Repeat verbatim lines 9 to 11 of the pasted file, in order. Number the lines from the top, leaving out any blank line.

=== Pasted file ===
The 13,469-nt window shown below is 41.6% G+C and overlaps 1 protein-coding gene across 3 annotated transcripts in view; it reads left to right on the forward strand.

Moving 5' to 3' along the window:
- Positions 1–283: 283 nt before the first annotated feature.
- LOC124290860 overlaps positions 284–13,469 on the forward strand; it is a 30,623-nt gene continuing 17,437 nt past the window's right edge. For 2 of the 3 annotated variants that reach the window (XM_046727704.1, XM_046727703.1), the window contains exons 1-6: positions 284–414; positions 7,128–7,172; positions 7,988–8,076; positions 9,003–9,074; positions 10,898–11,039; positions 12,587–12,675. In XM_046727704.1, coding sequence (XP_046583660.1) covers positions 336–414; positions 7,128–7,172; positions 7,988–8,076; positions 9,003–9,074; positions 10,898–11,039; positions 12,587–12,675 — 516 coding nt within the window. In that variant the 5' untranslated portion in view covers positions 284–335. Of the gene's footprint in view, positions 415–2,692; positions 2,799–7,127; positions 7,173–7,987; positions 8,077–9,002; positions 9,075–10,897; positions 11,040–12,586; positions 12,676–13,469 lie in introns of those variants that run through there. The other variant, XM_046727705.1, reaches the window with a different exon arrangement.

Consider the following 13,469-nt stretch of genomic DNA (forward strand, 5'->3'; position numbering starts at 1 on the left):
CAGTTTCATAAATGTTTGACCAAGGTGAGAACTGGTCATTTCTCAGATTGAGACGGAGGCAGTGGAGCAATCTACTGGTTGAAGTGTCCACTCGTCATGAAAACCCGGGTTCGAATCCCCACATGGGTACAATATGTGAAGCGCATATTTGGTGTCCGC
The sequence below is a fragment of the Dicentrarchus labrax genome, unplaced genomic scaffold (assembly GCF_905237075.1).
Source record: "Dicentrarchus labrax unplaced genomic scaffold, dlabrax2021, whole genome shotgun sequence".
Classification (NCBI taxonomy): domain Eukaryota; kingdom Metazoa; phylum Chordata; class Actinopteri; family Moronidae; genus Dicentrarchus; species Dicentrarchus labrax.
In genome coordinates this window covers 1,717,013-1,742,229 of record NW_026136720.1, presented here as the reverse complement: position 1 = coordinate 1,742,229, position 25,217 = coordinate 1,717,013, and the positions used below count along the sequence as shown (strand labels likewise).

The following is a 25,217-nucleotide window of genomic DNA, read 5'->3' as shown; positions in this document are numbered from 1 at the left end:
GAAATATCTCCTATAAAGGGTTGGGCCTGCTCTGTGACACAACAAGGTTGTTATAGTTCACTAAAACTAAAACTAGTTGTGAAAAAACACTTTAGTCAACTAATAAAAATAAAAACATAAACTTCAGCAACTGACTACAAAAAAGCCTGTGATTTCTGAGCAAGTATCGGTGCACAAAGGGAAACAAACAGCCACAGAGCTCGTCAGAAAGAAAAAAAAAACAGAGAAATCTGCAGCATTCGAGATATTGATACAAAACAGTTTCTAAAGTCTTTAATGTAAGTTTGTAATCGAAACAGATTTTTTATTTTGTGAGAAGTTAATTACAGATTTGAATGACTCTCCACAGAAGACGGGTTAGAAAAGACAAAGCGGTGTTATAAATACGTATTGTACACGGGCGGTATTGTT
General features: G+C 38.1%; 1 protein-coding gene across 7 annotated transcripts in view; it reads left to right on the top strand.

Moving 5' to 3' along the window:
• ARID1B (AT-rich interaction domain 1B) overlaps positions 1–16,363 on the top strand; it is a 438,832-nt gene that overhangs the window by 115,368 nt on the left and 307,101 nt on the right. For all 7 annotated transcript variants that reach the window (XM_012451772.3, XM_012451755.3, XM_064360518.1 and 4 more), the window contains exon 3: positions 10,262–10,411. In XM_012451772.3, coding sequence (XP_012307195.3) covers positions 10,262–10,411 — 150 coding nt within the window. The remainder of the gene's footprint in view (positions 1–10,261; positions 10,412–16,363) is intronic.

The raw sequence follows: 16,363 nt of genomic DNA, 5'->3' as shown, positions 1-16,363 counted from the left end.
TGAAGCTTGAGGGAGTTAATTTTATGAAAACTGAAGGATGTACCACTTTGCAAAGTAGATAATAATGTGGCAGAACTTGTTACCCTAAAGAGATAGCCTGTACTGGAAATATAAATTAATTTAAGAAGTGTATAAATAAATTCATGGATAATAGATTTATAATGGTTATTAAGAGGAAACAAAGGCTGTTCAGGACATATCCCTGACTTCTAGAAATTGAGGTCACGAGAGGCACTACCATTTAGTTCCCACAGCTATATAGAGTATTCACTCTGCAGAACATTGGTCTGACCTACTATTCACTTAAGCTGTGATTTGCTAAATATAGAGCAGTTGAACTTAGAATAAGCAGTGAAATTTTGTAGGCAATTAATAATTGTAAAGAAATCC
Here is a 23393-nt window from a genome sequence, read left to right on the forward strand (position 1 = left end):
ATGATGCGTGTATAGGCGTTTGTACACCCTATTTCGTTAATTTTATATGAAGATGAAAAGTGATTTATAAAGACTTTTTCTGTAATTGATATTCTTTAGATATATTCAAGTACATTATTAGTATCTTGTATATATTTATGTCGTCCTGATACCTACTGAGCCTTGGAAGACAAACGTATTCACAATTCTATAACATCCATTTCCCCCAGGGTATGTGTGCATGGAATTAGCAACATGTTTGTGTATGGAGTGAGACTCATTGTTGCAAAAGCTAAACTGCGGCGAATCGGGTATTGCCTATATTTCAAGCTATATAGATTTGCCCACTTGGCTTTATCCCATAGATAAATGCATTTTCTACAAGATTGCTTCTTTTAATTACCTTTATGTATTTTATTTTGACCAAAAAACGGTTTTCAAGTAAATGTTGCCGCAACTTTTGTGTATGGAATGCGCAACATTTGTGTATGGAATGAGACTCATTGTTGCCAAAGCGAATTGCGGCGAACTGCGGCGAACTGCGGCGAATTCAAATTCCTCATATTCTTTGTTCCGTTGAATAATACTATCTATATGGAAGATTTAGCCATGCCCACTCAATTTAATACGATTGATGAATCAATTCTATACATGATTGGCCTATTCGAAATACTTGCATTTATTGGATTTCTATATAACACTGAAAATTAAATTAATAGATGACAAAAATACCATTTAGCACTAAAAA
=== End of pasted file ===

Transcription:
Classification (NCBI taxonomy): domain Eukaryota; kingdom Metazoa; phylum Chordata; class Actinopteri; family Moronidae; genus Dicentrarchus; species Dicentrarchus labrax.
In genome coordinates this window covers 1,717,013-1,742,229 of record NW_026136720.1, presented here as the reverse complement: position 1 = coordinate 1,742,229, position 25,217 = coordinate 1,717,013, and the positions used below count along the sequence as shown (strand labels likewise).

The following is a 25,217-nucleotide window of genomic DNA, read 5'->3' as shown; positions in this document are numbered from 1 at the left end: